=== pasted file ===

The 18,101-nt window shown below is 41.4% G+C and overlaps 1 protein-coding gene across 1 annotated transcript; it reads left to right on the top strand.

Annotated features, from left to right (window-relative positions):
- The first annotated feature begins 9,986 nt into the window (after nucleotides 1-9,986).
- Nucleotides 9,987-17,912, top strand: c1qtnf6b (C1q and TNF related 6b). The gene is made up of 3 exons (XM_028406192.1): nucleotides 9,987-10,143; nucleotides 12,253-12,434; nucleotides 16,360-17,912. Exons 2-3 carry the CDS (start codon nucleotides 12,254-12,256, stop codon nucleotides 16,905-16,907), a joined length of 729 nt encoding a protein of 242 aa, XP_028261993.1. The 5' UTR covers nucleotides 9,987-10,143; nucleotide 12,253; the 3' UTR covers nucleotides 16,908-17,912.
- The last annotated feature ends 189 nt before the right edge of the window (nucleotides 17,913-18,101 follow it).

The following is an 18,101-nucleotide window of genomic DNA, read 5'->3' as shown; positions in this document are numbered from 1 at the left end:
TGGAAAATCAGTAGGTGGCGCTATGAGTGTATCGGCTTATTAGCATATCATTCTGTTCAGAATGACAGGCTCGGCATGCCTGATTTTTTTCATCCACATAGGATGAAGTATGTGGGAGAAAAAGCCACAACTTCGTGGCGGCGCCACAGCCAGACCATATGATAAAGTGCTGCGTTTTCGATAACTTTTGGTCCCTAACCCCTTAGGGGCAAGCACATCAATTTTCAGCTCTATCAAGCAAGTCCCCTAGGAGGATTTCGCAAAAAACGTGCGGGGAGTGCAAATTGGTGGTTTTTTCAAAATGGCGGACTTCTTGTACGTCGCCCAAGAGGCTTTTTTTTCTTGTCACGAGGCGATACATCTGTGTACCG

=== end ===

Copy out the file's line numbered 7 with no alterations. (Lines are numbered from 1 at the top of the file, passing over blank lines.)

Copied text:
TGGAAAATCAGTAGGTGGCGCTATGAGTGTATCGGCTTATTAGCATATCATTCTGTTCAGAATGACAGGCTCGGCATGCCTGATTTTTTTCATCCACATAGGATGAAGTATGTGGGAGAAAAAGCCACAACTTCGTGGCGGCGCCACAGCCAGACCATATGATAAAGTGCTGCGTTTTCGATAACTTTTGGTCCCTAACCCCTTAGGGGCAAGCACATCAATTTTCAGCTCTATCAAGCAAGTCCCCTAGGAGGATTTCGCAAAAAACGTGCGGGGAGTGCAAATTGGTGGTTTTTTCAAAATGGCGGACTTCTTGTACGTCGCCCAAGAGGCTTTTTTTTCTTGTCACGAGGCGATACATCTGTGTACCG